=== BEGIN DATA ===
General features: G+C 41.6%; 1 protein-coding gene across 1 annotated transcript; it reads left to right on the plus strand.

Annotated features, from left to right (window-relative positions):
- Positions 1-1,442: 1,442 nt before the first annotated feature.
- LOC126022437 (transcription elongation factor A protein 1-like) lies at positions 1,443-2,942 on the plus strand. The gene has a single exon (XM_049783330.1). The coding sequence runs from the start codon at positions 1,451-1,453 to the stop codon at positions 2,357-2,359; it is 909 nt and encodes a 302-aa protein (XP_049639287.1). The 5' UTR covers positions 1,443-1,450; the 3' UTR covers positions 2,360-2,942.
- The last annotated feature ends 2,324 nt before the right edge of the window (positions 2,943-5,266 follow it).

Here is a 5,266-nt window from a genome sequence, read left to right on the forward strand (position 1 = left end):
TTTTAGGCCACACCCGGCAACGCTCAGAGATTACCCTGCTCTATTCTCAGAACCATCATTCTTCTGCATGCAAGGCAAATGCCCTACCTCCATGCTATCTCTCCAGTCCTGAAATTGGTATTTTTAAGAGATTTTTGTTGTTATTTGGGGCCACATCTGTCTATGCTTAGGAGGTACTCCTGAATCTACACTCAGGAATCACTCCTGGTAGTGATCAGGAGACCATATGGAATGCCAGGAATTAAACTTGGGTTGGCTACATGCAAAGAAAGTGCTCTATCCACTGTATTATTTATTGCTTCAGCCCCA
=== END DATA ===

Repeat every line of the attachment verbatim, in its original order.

General features: G+C 41.6%; 1 protein-coding gene across 1 annotated transcript; it reads left to right on the plus strand.

Annotated features, from left to right (window-relative positions):
- Positions 1-1,442: 1,442 nt before the first annotated feature.
- LOC126022437 (transcription elongation factor A protein 1-like) lies at positions 1,443-2,942 on the plus strand. The gene has a single exon (XM_049783330.1). The coding sequence runs from the start codon at positions 1,451-1,453 to the stop codon at positions 2,357-2,359; it is 909 nt and encodes a 302-aa protein (XP_049639287.1). The 5' UTR covers positions 1,443-1,450; the 3' UTR covers positions 2,360-2,942.
- The last annotated feature ends 2,324 nt before the right edge of the window (positions 2,943-5,266 follow it).

Here is a 5,266-nt window from a genome sequence, read left to right on the forward strand (position 1 = left end):
TTTTAGGCCACACCCGGCAACGCTCAGAGATTACCCTGCTCTATTCTCAGAACCATCATTCTTCTGCATGCAAGGCAAATGCCCTACCTCCATGCTATCTCTCCAGTCCTGAAATTGGTATTTTTAAGAGATTTTTGTTGTTATTTGGGGCCACATCTGTCTATGCTTAGGAGGTACTCCTGAATCTACACTCAGGAATCACTCCTGGTAGTGATCAGGAGACCATATGGAATGCCAGGAATTAAACTTGGGTTGGCTACATGCAAAGAAAGTGCTCTATCCACTGTATTATTTATTGCTTCAGCCCCA